"Sir, I can't make it out of-" Sterr's transmission was cut short as his plane was torn apart. Flaming debris scattered in all directions as the gunners of the bomber Elizabeth finished off their attacker. Sterr's comrades shouted in anguish, releasing streams of expletives as they were worked into a frenzy by the loss of their friend. Fire from the ball-turret of the Elizabeth raked Dieter's wing, punching several holes in its flimsy material. He brought the plane around to bear, the aircraft itself voicing its reluctance as its engine squealed. Dieter gripped the control stick with both hands, each index finger pulling down on the trigger of his 30 cal. Machine-gun fire clipped his wings again, a stray bullet passed through the glass of his cockpit. The rapid decompression stabbed at his eardrums, taking his mind off of the piece of glass imbedded above his eye. His vision began to turn red as blood from his wound seeped into his eye.

"Break off, Dieter. You're going to get yourself killed!"

Dieter couldn't tell who said it; all his thoughts began to run together. The pain in his brow, temples, ears, and eye all went away. He was intent on the destruction of his target. His rage was being let out; he was so tired of the war, so tired of the loss. It was time for it to all end. And for that short time he truly believed that destroying the doomed bomber would do it. His ammo counter dropped drastically as his high caliber shells moved continuously into the British Bomber. Flames consumed the wing and half of the plane's side as the engines exploded. Dieter watched with grim fascination as the flames spread, his cannons tearing through the fuel compartments. The bomber was instantly engulfed in a bright light, flames consuming the entire craft. Several dark shapes fell from the aft doors, burning uncontrollably, parachutes tangled behind them. Suddenly, there was a massive explosion, the mid-section of the bomber blasting apart. Dieter stared agape in awe as the plane practically disintegrated, bits of flaming rubble trailing off of what remained of the frame.

"Dieter! What are you doing? Are you all right? Answer me!"

Lieutenant Eichmann slowly began to regain his senses as Rich Rich shouted at him over his radio.

"I'm fine." He responded hazily, fumbling with his oxygen mask.

"Well your plane sure as hell isn't! You're burning up! We're all running low on fuel and ammo, Wilcke has been hit, break off back to base."

The remaining planes disengaged from the remnants of the Bomber Squadron, starting on the long-quiet flight back to Tegtmeier.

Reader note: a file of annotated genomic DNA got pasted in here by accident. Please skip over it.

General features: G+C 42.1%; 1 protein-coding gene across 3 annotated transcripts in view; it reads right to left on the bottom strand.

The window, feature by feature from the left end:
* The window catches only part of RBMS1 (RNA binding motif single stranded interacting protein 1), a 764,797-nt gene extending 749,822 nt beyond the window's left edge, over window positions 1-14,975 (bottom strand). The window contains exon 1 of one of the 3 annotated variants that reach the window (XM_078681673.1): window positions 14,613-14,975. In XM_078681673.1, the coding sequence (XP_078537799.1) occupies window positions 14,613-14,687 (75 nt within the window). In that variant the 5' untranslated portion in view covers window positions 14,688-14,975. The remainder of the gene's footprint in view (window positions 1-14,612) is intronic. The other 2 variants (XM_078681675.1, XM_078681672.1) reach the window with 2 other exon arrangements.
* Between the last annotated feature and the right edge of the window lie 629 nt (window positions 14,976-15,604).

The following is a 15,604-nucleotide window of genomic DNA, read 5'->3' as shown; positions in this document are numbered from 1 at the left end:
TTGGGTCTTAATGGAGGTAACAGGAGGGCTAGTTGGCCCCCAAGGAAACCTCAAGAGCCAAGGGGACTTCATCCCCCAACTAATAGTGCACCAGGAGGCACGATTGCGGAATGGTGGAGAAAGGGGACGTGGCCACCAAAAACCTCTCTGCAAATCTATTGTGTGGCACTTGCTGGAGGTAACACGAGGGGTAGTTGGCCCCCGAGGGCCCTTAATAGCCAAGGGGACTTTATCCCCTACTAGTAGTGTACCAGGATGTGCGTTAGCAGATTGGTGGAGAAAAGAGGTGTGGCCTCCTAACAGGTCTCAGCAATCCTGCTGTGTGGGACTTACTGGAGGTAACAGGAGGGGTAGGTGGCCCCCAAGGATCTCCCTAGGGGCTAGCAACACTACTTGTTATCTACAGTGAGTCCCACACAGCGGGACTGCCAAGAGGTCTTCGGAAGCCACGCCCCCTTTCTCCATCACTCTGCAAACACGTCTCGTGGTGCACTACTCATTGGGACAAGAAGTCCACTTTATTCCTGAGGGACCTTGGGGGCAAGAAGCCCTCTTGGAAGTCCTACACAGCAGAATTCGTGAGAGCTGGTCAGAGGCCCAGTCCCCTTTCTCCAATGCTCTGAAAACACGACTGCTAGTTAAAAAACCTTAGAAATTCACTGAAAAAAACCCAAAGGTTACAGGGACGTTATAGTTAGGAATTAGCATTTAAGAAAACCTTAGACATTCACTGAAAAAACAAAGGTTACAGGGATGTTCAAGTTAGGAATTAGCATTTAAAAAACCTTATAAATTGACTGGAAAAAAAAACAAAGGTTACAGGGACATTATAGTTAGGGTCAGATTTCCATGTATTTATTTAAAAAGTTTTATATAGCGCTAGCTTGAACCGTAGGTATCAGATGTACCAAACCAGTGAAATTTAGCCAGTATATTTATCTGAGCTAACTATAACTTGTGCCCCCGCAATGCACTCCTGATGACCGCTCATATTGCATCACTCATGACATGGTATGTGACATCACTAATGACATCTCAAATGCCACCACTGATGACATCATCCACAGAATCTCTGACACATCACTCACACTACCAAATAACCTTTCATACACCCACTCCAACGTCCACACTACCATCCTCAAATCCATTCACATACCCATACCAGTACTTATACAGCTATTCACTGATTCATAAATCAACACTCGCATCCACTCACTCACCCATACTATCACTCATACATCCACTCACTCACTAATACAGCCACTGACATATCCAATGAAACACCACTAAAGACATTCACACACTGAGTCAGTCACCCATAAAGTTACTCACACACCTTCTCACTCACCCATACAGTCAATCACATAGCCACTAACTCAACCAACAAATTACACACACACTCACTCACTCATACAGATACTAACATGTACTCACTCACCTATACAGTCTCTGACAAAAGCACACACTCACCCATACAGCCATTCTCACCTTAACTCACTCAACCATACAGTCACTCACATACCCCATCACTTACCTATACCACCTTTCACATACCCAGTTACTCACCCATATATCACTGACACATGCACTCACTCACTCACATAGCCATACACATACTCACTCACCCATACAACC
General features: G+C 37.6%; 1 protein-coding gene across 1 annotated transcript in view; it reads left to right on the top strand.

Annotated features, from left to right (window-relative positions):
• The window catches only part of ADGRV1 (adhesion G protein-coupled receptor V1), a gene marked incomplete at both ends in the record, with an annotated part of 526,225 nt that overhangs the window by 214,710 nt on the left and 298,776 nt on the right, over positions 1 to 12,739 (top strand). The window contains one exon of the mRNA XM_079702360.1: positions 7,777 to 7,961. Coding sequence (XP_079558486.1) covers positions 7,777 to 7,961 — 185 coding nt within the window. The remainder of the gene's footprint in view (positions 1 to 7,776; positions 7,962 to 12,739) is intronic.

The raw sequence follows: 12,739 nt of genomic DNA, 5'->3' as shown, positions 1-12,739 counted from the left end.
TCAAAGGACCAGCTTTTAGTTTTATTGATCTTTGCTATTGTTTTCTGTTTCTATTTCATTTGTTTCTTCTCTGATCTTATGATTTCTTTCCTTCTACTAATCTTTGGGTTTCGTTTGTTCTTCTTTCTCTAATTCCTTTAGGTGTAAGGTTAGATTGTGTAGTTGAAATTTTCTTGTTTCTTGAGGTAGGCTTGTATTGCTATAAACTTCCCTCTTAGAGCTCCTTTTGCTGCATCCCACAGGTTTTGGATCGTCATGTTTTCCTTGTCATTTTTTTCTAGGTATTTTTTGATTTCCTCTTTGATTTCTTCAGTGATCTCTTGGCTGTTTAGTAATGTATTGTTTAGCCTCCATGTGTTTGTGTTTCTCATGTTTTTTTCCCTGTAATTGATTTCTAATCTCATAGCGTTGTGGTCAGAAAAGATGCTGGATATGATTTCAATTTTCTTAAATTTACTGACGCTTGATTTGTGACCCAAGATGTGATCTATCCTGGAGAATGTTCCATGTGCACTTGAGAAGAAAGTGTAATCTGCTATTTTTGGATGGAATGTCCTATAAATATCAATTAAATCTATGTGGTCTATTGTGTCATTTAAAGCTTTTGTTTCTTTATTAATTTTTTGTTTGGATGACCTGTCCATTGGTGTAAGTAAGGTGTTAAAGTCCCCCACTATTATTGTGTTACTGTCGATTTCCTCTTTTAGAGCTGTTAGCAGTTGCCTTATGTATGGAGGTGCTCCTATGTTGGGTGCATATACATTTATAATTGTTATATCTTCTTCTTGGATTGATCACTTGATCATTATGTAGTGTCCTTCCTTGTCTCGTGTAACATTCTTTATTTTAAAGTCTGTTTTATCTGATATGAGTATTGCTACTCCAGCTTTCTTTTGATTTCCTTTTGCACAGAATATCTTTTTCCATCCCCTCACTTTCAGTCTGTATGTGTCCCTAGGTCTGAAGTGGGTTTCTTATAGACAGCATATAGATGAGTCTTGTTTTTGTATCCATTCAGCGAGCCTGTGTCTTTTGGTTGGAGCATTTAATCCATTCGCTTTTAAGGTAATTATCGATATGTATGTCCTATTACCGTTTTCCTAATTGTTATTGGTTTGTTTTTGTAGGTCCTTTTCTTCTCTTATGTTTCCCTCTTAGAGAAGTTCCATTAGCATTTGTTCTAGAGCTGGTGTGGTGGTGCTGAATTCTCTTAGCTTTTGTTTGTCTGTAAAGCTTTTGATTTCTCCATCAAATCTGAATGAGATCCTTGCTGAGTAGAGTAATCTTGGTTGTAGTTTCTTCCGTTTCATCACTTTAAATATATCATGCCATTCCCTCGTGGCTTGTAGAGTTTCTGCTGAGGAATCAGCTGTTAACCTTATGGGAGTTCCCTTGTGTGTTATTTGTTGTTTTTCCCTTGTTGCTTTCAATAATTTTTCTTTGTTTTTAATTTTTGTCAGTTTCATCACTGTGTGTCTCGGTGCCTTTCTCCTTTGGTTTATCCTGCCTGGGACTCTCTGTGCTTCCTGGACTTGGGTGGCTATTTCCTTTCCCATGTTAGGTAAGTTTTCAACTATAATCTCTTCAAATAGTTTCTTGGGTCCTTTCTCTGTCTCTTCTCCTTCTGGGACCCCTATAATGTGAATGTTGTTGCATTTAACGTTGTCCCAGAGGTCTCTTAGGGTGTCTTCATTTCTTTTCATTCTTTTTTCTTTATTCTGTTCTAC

"Very well done, men." Major Peters stood behind his desk and marked the notches on the unit's 'kill board.'

Seven in all. Seven bombers and their crews no longer existed. However, the unit was now short another man.

"How about our casualties?" The Major asked, turning to face the two pilots.

"We lost Sterr, sir. And Wilcke might not live through the night." Heinrich managed to speak up first.

"Oh, that's too bad. It's acceptable though." Major Peters showed a slight sign of remorse before looking to Dieter with a cheerful smile. "Oberleutnant Eichmann, I was informed you took down three of the enemy yourself? And suffered a few wounds as well?"

"Yes, sir." Dieter replied quietly.

"Excellent, keep up the good work. I will keep you informed on the current situation. We will be very busy from now on."

"Sir!" Heinrich and Dieter both snapped to attention and voiced their acknowledgement of the Major.


The base came alive with activity at dusk. Everyday the ground crews would scramble to fulfill their duties- always cautious of the fact that the squadron might be called up for a night mission. Mechanics patched up planes as assistants and line crew put new coats of paint on burned out aircraft. Dieter sat by his Messerschmitt, the events of the day still fresh in his mind. He watched as Sergeant Lemke scrubbed down the inside of Wilcke's cockpit- removing the blood and brain matter that had been sprayed over the glass. Heinrich had been right about Wilcke. He died shortly after they made it back. Dieter found it remarkable that the young aviator found the strength to fly back to base, land his aircraft, and shut down the engines while half his head was missing.

"Watch it!"